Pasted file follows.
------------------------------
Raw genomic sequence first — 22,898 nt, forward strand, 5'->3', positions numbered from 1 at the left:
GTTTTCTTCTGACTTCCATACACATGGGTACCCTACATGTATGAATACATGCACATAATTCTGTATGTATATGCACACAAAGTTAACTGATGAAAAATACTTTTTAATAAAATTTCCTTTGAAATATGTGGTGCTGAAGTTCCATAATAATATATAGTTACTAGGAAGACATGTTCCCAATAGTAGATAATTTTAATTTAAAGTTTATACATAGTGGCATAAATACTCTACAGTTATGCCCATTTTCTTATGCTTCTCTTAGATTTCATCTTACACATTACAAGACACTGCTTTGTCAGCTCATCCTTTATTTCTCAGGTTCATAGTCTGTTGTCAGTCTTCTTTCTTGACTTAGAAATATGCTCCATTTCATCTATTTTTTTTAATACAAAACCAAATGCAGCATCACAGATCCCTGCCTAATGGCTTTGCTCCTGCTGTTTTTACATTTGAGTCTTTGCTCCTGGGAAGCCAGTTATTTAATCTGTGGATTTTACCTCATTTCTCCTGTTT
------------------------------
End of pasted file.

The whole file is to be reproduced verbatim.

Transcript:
Raw genomic sequence first — 22,898 nt, forward strand, 5'->3', positions numbered from 1 at the left:
GTTTTCTTCTGACTTCCATACACATGGGTACCCTACATGTATGAATACATGCACATAATTCTGTATGTATATGCACACAAAGTTAACTGATGAAAAATACTTTTTAATAAAATTTCCTTTGAAATATGTGGTGCTGAAGTTCCATAATAATATATAGTTACTAGGAAGACATGTTCCCAATAGTAGATAATTTTAATTTAAAGTTTATACATAGTGGCATAAATACTCTACAGTTATGCCCATTTTCTTATGCTTCTCTTAGATTTCATCTTACACATTACAAGACACTGCTTTGTCAGCTCATCCTTTATTTCTCAGGTTCATAGTCTGTTGTCAGTCTTCTTTCTTGACTTAGAAATATGCTCCATTTCATCTATTTTTTTTAATACAAAACCAAATGCAGCATCACAGATCCCTGCCTAATGGCTTTGCTCCTGCTGTTTTTACATTTGAGTCTTTGCTCCTGGGAAGCCAGTTATTTAATCTGTGGATTTTACCTCATTTCTCCTGTTT